SM: Yes, I think so, especially with streaming services and OTT platforms. If you make films which respect the craft of filmmaking, then OTT is a welcome way to finance them. You may say theatrical avenues for indie films have become limited, but how many people saw indie films in theatres anyway? When we started out in parallel cinema, it was a long time ago. Parallel cinema in India began with Shyam Benegal and others and sort of ended with filmmakers like me, when I made the film Dharavi with Om Puri and Shabana Azmi. After that, it has been difficult for independent filmmakers. But I think of late things have improved and a new generation has come. They are more irreverent and willing to take chances. I think there are more filmmakers now who want to express themselves in ways which are not formulaic. Ultimately, you have to make the films and be bold.
Q: OTT platforms have provided a space for indie films and fresh storytelling. But how sustainable is it, since these platforms have a relatively limited audience and are now at risk of being monitored or censored?
SM: You cannot live in an ideal world so don’t worry about it. I think OTT platforms are interesting and provide a revenue model for independent-minded films. There will always be people who want to block your expression, from marketplace-minded ideas to government censorship to your mother asking you why you need to make films like that. You will always face problems. But I think OTT on the whole is welcome and allows for a lot of films to get made, which would have otherwise never gotten made.
RAK: To me it is the other way around. Indie cinema now has lesser financial patrons because of OTT. No one now wants to take a risk unless at least one OTT platform gives the green signal to a film. That was not the case before their advent. And they are here to stay. They are here to bottleneck cinema and turn it into “content”. And it is a shame that OTT platforms today don’t have the backbone to stand up to the government and say that we will not accept censorship. The largest of them are bowing down to the government because of the profit principle.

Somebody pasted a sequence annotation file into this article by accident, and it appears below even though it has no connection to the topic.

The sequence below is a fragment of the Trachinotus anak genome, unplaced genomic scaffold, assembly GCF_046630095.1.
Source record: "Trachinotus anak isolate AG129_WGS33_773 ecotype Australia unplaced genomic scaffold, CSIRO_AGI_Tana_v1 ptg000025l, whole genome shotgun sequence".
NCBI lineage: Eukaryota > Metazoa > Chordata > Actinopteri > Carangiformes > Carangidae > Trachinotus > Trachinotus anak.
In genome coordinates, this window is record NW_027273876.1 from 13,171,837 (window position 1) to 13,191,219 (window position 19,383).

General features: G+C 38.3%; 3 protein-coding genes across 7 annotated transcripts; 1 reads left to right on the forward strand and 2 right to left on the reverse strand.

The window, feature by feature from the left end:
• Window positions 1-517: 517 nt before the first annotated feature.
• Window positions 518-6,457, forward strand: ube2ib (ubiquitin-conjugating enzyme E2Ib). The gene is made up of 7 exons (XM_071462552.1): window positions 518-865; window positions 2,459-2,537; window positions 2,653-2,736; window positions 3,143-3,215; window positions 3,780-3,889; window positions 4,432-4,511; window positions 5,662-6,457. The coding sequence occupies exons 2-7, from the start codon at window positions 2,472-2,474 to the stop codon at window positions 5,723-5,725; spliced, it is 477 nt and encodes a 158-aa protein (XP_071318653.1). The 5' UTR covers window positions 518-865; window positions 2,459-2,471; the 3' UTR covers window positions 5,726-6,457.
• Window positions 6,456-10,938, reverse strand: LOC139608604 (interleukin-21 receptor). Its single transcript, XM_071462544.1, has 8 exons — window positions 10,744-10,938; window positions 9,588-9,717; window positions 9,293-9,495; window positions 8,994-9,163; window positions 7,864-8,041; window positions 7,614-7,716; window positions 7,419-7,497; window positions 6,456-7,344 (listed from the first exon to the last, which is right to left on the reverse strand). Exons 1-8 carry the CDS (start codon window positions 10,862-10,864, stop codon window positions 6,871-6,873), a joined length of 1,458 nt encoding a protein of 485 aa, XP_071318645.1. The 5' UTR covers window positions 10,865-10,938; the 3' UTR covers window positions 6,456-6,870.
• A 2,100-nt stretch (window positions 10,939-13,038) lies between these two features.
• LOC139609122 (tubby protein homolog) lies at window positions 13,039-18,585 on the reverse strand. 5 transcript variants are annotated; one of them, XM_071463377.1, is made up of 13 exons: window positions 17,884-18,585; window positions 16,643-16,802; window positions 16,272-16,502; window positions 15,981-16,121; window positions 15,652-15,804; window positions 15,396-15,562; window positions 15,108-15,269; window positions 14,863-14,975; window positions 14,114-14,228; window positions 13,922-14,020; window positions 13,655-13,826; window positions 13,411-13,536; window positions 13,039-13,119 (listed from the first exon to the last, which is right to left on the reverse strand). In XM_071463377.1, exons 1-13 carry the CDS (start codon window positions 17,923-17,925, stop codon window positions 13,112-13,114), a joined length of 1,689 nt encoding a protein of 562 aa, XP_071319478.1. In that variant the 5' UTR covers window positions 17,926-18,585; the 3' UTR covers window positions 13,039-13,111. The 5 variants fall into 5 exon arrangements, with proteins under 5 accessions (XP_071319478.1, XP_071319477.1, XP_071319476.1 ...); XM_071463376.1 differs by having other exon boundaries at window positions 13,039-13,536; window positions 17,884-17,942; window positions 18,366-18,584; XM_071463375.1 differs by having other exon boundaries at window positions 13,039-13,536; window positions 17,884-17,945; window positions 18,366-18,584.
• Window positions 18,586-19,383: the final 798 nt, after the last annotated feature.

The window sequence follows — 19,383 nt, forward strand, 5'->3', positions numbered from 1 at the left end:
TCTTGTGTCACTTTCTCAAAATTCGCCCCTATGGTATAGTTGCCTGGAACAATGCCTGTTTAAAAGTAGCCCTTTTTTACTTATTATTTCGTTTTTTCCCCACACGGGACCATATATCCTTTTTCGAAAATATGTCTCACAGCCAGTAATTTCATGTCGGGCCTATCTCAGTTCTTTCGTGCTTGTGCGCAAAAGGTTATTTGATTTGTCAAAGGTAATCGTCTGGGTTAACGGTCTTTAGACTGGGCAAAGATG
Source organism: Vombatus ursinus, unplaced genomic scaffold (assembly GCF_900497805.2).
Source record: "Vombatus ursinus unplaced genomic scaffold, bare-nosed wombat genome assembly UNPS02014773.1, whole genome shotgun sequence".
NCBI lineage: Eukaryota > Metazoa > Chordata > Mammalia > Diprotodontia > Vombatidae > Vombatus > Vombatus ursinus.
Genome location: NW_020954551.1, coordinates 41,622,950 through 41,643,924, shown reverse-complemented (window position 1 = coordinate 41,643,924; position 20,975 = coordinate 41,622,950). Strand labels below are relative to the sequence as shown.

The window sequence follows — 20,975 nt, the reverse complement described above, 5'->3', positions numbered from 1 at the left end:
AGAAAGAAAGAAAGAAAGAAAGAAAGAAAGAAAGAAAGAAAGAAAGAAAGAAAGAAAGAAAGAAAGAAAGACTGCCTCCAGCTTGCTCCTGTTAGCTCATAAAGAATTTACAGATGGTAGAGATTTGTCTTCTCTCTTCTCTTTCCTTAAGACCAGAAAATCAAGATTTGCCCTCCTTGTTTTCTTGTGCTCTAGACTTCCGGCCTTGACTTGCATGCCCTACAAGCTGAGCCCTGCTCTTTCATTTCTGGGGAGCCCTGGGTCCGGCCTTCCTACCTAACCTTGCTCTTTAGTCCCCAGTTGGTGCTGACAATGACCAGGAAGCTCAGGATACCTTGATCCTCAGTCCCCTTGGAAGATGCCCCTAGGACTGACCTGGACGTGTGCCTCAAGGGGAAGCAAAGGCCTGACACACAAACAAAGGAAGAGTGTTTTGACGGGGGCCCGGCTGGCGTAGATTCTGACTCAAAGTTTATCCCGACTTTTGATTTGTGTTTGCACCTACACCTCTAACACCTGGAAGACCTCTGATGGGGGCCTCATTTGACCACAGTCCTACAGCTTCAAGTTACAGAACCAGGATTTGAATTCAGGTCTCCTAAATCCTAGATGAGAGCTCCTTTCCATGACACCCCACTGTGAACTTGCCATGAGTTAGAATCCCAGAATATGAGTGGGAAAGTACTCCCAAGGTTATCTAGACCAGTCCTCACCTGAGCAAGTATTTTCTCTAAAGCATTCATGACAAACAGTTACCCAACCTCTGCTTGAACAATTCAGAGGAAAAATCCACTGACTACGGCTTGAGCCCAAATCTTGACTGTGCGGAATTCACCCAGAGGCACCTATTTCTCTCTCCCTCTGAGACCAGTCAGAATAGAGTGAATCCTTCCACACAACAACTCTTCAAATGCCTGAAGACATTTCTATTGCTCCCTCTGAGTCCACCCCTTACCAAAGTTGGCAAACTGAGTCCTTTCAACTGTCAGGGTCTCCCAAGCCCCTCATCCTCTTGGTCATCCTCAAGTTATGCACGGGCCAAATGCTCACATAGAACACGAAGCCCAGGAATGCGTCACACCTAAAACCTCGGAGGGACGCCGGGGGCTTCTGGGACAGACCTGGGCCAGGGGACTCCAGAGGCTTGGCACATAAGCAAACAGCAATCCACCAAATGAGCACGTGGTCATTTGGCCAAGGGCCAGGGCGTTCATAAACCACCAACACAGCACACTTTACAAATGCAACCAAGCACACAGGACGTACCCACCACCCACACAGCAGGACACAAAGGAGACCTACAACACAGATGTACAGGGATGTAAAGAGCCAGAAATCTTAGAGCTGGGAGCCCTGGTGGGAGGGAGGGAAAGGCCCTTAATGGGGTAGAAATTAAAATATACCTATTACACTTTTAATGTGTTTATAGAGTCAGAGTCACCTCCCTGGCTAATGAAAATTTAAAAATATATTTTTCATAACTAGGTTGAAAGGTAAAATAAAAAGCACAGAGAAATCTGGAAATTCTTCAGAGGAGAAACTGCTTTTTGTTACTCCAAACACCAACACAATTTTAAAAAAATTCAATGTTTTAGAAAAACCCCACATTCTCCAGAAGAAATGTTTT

Q: In the absence of support from government bodies and/or the film industry, how can audiences step up and help indie filmmakers today?
RAK: I guess it is as much the responsibility of the audience to fight against censorship and keep independent cinema alive, as much as it is of a filmmaker, because it is an infringement of everyone’s basic human rights. For indie filmmakers an important task today is to find their niche audience and reach out to them directly with the help of the internet. It’s a big task and needs an undertaking. A filmmaker may have to tap into this audience several times in the process of making a film. For Brown, after shooting, we are running a Kickstarter campaign right now for the completion of funds, and we are halfway there. Independent cinema will only exist in the future if there is more direct contact between filmmakers and their audience.
Q: Do you have a word of advice for young or aspiring directors who wish to make meaningful cinema and experiment with their craft while making a gainful career out of it?
SM: If you are not compelled, you should not come here, because it is a tough place. You should be able to take rejection. Sometimes the blocks might be in your own head. You should be prepared for that. But it is a wonderful place if you want to tell your own stories. I would not exchange it for anything else.